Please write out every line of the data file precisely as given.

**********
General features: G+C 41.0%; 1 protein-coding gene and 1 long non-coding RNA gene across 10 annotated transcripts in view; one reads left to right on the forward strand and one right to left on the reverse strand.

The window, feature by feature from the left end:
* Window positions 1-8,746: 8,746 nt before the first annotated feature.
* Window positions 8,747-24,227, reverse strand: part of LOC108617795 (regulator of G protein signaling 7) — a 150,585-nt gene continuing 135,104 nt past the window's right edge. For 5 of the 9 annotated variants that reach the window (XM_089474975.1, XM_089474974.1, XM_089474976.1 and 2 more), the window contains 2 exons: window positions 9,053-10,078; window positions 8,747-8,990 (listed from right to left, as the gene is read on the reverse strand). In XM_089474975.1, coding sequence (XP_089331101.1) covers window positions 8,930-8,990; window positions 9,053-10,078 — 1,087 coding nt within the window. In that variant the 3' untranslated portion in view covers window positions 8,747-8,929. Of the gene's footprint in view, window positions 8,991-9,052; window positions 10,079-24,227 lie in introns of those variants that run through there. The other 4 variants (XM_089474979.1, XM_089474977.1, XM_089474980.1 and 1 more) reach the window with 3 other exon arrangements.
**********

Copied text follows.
General features: G+C 41.0%; 1 protein-coding gene and 1 long non-coding RNA gene across 10 annotated transcripts in view; one reads left to right on the forward strand and one right to left on the reverse strand.

The window, feature by feature from the left end:
* Window positions 1-8,746: 8,746 nt before the first annotated feature.
* Window positions 8,747-24,227, reverse strand: part of LOC108617795 (regulator of G protein signaling 7) — a 150,585-nt gene continuing 135,104 nt past the window's right edge. For 5 of the 9 annotated variants that reach the window (XM_089474975.1, XM_089474974.1, XM_089474976.1 and 2 more), the window contains 2 exons: window positions 9,053-10,078; window positions 8,747-8,990 (listed from right to left, as the gene is read on the reverse strand). In XM_089474975.1, coding sequence (XP_089331101.1) covers window positions 8,930-8,990; window positions 9,053-10,078 — 1,087 coding nt within the window. In that variant the 3' untranslated portion in view covers window positions 8,747-8,929. Of the gene's footprint in view, window positions 8,991-9,052; window positions 10,079-24,227 lie in introns of those variants that run through there. The other 4 variants (XM_089474979.1, XM_089474977.1, XM_089474980.1 and 1 more) reach the window with 3 other exon arrangements.